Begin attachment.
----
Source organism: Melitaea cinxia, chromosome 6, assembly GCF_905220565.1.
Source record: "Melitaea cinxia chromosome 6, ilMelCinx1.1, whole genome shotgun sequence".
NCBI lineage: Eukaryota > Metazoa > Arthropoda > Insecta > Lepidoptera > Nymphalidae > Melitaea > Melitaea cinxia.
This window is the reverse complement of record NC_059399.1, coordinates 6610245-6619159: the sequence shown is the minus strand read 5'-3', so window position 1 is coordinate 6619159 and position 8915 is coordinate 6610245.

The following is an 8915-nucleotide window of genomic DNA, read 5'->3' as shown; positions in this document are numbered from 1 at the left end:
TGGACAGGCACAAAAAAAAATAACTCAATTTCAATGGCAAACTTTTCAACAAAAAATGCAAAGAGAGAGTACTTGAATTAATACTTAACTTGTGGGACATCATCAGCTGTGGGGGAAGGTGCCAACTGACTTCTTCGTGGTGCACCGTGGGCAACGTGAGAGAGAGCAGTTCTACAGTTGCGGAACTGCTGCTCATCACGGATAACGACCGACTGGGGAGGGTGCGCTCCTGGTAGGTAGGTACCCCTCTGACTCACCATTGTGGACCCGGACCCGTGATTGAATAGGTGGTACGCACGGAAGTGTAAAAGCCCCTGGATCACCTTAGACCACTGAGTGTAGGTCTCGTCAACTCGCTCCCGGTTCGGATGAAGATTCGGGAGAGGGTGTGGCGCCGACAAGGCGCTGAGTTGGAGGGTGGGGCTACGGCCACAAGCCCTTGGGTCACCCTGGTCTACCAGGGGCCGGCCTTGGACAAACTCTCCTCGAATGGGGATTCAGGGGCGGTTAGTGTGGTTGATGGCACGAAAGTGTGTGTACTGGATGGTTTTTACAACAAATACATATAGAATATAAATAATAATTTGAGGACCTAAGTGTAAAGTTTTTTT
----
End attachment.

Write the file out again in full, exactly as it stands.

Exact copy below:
Source organism: Melitaea cinxia, chromosome 6, assembly GCF_905220565.1.
Source record: "Melitaea cinxia chromosome 6, ilMelCinx1.1, whole genome shotgun sequence".
NCBI lineage: Eukaryota > Metazoa > Arthropoda > Insecta > Lepidoptera > Nymphalidae > Melitaea > Melitaea cinxia.
This window is the reverse complement of record NC_059399.1, coordinates 6610245-6619159: the sequence shown is the minus strand read 5'-3', so window position 1 is coordinate 6619159 and position 8915 is coordinate 6610245.

The following is an 8915-nucleotide window of genomic DNA, read 5'->3' as shown; positions in this document are numbered from 1 at the left end:
TGGACAGGCACAAAAAAAAATAACTCAATTTCAATGGCAAACTTTTCAACAAAAAATGCAAAGAGAGAGTACTTGAATTAATACTTAACTTGTGGGACATCATCAGCTGTGGGGGAAGGTGCCAACTGACTTCTTCGTGGTGCACCGTGGGCAACGTGAGAGAGAGCAGTTCTACAGTTGCGGAACTGCTGCTCATCACGGATAACGACCGACTGGGGAGGGTGCGCTCCTGGTAGGTAGGTACCCCTCTGACTCACCATTGTGGACCCGGACCCGTGATTGAATAGGTGGTACGCACGGAAGTGTAAAAGCCCCTGGATCACCTTAGACCACTGAGTGTAGGTCTCGTCAACTCGCTCCCGGTTCGGATGAAGATTCGGGAGAGGGTGTGGCGCCGACAAGGCGCTGAGTTGGAGGGTGGGGCTACGGCCACAAGCCCTTGGGTCACCCTGGTCTACCAGGGGCCGGCCTTGGACAAACTCTCCTCGAATGGGGATTCAGGGGCGGTTAGTGTGGTTGATGGCACGAAAGTGTGTGTACTGGATGGTTTTTACAACAAATACATATAGAATATAAATAATAATTTGAGGACCTAAGTGTAAAGTTTTTTT